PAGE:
The interpretation that the respondents seek to have the court place on the statute would create a particular hardship for this petitioner. The decedent's children, who would be affected by an election, have another parent to provide financial support and are the recipients of Social Security survivors' benefits and the beneficiaries of trust funds created by their grandparents. In addition, pursuant to the stipulation settling the objections to probate, they are to be the primary beneficiaries of income and principal distributions from the credit shelter trust under the decedent's Will. The petitioner, in contrast, who was largely financially dependent on the decedent during his lifetime, must at present look primarily to the marital trust under his Will for funds on which to live. Should the malpractice action not produce sufficient additional resources, she could be in the position of needing to elect to take a third of the estate outright. She seeks only to preserve that option.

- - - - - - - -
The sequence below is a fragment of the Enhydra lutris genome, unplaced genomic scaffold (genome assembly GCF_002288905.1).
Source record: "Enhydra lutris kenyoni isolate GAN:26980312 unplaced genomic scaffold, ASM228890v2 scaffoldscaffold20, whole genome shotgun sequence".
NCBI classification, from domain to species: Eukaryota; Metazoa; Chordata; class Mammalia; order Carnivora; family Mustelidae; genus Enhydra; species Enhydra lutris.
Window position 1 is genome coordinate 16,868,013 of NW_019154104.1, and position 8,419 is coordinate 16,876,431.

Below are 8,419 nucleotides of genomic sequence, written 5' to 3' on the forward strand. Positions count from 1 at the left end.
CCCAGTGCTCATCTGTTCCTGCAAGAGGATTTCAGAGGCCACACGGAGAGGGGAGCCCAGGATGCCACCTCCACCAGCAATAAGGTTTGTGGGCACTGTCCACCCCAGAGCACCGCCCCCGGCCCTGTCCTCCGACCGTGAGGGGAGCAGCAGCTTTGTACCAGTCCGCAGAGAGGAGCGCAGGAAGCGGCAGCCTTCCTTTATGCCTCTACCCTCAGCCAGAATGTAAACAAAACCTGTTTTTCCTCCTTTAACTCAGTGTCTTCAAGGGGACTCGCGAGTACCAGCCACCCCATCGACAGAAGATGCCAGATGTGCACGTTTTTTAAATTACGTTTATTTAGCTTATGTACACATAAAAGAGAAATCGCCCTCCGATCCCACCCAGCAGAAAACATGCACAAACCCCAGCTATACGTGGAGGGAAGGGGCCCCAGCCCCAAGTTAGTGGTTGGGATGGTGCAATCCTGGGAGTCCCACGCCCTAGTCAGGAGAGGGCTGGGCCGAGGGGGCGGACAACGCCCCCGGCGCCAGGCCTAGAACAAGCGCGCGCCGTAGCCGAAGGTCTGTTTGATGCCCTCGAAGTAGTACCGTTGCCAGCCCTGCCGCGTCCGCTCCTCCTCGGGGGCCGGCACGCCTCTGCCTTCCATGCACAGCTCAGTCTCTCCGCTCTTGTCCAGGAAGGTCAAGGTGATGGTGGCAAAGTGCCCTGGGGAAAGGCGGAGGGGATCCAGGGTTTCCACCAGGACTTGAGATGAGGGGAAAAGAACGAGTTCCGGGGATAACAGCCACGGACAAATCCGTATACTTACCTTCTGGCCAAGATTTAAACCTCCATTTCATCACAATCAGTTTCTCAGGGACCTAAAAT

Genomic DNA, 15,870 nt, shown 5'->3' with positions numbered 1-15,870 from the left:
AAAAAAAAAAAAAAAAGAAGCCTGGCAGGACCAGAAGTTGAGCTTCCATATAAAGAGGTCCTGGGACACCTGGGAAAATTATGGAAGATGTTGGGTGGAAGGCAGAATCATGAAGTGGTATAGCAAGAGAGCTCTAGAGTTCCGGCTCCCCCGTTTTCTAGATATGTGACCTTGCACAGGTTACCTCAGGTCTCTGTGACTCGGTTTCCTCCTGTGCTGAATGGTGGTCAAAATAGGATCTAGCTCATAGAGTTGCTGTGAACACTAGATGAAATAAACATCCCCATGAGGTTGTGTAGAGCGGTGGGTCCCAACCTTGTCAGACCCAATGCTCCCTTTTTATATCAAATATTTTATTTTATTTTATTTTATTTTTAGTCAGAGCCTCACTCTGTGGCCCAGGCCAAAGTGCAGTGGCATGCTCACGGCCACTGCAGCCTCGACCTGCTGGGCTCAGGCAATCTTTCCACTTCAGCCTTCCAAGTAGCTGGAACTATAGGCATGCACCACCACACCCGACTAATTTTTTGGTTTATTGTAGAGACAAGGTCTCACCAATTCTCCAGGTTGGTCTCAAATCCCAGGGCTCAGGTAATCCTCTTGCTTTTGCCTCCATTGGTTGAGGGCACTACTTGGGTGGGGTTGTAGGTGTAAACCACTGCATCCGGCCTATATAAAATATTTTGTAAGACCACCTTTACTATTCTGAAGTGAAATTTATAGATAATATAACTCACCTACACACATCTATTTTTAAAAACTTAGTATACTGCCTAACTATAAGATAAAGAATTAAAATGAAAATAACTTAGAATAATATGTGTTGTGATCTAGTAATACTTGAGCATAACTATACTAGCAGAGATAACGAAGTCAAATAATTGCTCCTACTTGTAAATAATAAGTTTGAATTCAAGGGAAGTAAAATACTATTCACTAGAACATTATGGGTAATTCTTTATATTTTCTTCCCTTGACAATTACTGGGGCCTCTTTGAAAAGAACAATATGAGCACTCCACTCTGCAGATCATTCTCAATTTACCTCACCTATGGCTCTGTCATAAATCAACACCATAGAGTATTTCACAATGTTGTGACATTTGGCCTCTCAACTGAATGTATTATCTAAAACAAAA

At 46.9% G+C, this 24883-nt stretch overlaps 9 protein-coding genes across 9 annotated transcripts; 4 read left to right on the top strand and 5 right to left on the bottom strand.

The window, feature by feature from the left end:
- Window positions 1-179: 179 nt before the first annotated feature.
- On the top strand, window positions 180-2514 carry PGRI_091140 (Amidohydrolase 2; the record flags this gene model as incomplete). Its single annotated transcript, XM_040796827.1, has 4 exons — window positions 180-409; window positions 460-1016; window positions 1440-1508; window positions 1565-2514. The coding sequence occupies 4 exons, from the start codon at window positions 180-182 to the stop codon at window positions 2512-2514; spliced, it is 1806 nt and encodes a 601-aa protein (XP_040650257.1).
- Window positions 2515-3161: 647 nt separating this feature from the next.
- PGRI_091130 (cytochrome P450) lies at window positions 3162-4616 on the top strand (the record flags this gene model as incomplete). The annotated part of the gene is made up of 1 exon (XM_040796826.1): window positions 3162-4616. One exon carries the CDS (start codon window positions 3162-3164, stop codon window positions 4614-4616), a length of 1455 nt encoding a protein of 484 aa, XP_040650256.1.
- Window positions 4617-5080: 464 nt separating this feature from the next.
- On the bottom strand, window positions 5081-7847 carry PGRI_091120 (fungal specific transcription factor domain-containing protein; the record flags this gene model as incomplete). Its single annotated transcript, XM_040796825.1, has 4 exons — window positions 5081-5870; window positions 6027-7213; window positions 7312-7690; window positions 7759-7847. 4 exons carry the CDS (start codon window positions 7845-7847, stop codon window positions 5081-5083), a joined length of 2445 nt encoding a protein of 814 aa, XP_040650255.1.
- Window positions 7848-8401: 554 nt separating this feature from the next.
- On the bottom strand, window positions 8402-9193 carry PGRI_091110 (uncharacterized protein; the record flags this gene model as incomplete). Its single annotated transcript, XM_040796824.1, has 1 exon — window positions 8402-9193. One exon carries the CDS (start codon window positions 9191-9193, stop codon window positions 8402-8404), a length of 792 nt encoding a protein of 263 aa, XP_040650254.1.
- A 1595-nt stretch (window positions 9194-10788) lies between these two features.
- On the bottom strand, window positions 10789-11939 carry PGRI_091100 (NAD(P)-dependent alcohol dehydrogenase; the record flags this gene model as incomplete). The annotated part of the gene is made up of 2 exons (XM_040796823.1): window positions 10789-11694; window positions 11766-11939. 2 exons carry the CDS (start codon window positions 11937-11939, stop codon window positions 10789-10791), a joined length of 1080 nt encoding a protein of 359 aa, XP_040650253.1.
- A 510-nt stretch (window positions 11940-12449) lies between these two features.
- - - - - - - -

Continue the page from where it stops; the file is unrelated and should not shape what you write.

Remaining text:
The decedent's children are not, in the opinion of this court, unduly prejudiced by any extension beyond the two year mark. First, apart from the more than ample resources for present and future support already mentioned, they stand to receive a substantial portion of any malpractice recovery. Although we agree that a future election could result in the assessment of greater estate taxes, as well as penalties and interest, we also recognize that the estate and its beneficiaries will have the use of those funds, which have been invested for income and appreciation, until any such taxes are paid. Finally, as we concluded in our prior decision, and as the guardian ad litem and parent now concede, an election by the petitioner would in actuality benefit the children by accelerating their enjoyment of two thirds of the estate.